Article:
This has created a hierarchy of companies which allows the consortium to operate much like a company itself. There is a board of 25 “steering companies” who are in charge of guiding the future of the Qi standard, these include BOSCH, Nokia, Apple, LG and Toshiba and their number is limited in order to keep the governance of the WPC simpler.
With 2957 Qi certified products on the market as of November 2018, it offers the most likely solution to the issue of wireless ubiquity, especially after Apple joined in 2017, who have since agreed to implement wireless charging capability into all their smartphones from the iPhone 8 onwards.
The Airfuel Alliance
What is now known as the Airfuel Alliance is the product of a merger between two previous competitors that occurred in January 2015:
- The Power Matters Alliance who championed an inductive technology called PMA.
- The Alliance for Wireless Power(A4WP) who championed the Rezence standard, a resonant technology.
The Airfuel Alliance consists of roughly 150 companies, with high profile members including: Bose, Sharp, Duracell, Panasonic and Starbucks.
The Airfuel specification currently champions 2 different technologies:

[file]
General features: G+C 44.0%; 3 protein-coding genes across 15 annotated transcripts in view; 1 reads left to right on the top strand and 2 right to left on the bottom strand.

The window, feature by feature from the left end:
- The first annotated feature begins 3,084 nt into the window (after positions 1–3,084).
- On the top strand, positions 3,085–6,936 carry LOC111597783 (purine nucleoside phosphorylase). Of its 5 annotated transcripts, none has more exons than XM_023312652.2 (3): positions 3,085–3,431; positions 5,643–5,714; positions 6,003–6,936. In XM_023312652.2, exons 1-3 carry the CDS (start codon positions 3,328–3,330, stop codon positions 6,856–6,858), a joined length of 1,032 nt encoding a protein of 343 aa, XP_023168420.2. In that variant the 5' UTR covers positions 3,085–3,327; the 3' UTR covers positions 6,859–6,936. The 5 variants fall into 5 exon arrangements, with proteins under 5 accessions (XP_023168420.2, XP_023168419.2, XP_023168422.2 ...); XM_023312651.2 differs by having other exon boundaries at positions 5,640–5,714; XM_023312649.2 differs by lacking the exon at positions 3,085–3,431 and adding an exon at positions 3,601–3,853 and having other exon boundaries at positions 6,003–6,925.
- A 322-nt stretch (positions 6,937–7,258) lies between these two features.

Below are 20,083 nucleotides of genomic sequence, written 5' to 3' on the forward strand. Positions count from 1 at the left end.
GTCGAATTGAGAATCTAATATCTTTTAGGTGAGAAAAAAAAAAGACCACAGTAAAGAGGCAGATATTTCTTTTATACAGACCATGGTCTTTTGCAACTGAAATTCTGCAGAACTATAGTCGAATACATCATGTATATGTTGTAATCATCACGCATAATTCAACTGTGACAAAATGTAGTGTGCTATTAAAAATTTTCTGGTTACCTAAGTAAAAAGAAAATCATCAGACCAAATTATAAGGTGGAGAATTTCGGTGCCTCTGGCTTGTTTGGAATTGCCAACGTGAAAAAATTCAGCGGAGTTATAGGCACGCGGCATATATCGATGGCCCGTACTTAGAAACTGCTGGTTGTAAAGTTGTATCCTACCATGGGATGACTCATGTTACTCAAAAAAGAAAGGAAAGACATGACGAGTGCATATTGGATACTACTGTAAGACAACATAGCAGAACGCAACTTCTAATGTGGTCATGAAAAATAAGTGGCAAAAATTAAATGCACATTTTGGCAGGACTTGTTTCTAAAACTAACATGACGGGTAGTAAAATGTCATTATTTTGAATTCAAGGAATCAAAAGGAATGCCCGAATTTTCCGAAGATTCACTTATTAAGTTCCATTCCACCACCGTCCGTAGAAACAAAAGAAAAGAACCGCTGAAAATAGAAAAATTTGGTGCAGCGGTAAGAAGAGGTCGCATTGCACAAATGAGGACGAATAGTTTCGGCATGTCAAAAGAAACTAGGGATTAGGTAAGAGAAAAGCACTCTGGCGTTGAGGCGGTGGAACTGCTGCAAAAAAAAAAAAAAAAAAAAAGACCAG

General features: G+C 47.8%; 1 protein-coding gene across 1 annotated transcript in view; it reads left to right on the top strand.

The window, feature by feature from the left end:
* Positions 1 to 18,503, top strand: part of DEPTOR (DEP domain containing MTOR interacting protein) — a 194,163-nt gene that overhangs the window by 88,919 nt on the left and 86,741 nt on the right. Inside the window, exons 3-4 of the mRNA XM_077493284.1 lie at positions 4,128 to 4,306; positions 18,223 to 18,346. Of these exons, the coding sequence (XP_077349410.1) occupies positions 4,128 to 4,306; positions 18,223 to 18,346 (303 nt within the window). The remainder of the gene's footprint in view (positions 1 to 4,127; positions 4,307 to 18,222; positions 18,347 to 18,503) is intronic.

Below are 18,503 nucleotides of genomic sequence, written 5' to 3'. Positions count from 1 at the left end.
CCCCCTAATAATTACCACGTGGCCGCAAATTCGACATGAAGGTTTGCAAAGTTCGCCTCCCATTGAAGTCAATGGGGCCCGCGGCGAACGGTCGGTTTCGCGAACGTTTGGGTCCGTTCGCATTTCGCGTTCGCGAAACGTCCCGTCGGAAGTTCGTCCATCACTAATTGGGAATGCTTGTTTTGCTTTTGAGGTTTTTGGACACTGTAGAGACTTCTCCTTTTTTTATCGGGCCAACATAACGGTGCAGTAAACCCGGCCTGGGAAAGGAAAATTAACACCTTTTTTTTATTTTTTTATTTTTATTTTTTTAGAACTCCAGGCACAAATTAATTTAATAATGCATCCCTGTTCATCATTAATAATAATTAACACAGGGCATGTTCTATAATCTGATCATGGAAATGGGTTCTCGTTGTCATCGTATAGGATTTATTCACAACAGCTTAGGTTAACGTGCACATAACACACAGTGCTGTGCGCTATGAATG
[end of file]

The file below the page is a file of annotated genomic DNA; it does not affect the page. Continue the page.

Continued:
- Airfuel Resonant, formerly known as Rezence, allows charging over distances of up to 50mm, through materials such as wood, stone and even concrete and has the ability to charge multiple devices. It is used in Dell’s new 2 in 1 laptop and Chargifi’s “public infrastructure charging”.
- Airfuel Inductiveis equivalent to PMA and is used most notably in Starbucks’ hotspots.
- Airfuel RF, their newest technology, provides a consistent low power charge across distances of up to a meter and is used in Humavox wireless headphones, but is also a technology being developed by Energous corporation.
A Ceasefire… Sort of
As of January 2018, Powermat officially conceded defeat in the war for inductive charging standard superiority and joined the Wireless Power Consortium.
Powermat CEO Elad Dubzinski stated that:
"Qi has become the dominant wireless charging standard on the market and the recently launched Apple iPhone lineup is evidence of this success.”